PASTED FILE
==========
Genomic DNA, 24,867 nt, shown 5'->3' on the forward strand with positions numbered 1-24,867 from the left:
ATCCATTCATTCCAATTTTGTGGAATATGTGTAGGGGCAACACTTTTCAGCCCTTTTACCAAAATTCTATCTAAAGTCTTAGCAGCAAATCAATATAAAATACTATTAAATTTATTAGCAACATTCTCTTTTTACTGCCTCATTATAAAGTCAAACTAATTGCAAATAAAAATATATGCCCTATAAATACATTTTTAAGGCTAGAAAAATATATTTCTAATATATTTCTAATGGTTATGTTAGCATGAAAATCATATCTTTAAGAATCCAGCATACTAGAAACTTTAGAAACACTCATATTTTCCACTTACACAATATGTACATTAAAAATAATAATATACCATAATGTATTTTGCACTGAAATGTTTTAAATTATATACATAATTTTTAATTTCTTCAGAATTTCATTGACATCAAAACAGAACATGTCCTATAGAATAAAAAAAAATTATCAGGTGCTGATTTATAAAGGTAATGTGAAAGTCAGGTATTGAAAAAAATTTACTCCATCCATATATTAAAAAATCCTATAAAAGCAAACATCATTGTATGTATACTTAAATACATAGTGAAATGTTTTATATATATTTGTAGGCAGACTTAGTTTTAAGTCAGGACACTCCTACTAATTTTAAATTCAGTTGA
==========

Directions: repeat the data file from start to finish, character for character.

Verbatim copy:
Genomic DNA, 24,867 nt, shown 5'->3' on the forward strand with positions numbered 1-24,867 from the left:
ATCCATTCATTCCAATTTTGTGGAATATGTGTAGGGGCAACACTTTTCAGCCCTTTTACCAAAATTCTATCTAAAGTCTTAGCAGCAAATCAATATAAAATACTATTAAATTTATTAGCAACATTCTCTTTTTACTGCCTCATTATAAAGTCAAACTAATTGCAAATAAAAATATATGCCCTATAAATACATTTTTAAGGCTAGAAAAATATATTTCTAATATATTTCTAATGGTTATGTTAGCATGAAAATCATATCTTTAAGAATCCAGCATACTAGAAACTTTAGAAACACTCATATTTTCCACTTACACAATATGTACATTAAAAATAATAATATACCATAATGTATTTTGCACTGAAATGTTTTAAATTATATACATAATTTTTAATTTCTTCAGAATTTCATTGACATCAAAACAGAACATGTCCTATAGAATAAAAAAAAATTATCAGGTGCTGATTTATAAAGGTAATGTGAAAGTCAGGTATTGAAAAAAATTTACTCCATCCATATATTAAAAAATCCTATAAAAGCAAACATCATTGTATGTATACTTAAATACATAGTGAAATGTTTTATATATATTTGTAGGCAGACTTAGTTTTAAGTCAGGACACTCCTACTAATTTTAAATTCAGTTGA